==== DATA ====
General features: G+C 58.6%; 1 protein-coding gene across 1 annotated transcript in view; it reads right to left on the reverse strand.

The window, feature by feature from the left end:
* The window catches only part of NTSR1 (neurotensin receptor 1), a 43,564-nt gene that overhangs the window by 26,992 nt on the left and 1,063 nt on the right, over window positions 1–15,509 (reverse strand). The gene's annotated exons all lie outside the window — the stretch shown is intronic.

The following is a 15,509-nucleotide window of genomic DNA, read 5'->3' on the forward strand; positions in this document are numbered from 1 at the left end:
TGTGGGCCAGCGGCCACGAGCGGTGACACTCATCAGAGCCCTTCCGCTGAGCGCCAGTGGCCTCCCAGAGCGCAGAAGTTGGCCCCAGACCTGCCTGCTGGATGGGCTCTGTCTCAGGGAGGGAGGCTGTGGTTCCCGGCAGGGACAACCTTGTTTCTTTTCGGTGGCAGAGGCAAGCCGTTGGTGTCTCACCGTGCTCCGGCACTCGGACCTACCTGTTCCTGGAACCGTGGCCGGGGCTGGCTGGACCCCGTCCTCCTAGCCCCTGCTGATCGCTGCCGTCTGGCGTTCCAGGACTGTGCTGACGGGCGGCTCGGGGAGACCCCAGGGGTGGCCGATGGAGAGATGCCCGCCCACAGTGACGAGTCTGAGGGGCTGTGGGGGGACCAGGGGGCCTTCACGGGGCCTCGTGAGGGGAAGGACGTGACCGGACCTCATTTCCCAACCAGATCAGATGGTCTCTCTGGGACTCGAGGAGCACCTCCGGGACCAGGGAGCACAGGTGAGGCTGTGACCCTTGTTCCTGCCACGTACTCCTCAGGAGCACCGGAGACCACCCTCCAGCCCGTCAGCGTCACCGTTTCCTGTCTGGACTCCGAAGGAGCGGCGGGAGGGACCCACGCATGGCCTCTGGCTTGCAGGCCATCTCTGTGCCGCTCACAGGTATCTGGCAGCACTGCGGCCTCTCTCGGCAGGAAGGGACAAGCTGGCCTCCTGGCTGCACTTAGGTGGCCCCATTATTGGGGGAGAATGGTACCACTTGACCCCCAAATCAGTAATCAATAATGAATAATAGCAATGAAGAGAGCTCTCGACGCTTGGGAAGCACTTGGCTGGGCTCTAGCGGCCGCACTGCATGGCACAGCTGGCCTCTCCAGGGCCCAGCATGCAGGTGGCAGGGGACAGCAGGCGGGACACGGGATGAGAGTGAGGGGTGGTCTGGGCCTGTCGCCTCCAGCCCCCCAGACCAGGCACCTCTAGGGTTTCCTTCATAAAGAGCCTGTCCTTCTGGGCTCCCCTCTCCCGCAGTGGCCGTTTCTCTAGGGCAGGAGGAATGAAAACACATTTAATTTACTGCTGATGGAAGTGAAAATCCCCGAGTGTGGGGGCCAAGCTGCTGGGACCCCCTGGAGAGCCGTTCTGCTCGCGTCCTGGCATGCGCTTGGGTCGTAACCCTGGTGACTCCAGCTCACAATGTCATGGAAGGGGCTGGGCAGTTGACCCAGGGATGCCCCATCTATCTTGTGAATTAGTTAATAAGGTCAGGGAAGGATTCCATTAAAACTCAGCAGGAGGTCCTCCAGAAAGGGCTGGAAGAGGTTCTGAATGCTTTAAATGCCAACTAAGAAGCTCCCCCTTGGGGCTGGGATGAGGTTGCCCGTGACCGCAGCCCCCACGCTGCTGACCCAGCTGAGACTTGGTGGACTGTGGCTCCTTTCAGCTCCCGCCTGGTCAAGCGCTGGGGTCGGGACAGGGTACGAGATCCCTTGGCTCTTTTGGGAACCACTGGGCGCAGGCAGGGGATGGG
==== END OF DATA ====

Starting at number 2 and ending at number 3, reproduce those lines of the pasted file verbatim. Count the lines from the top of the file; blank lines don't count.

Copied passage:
The window, feature by feature from the left end:
* The window catches only part of NTSR1 (neurotensin receptor 1), a 43,564-nt gene that overhangs the window by 26,992 nt on the left and 1,063 nt on the right, over window positions 1–15,509 (reverse strand). The gene's annotated exons all lie outside the window — the stretch shown is intronic.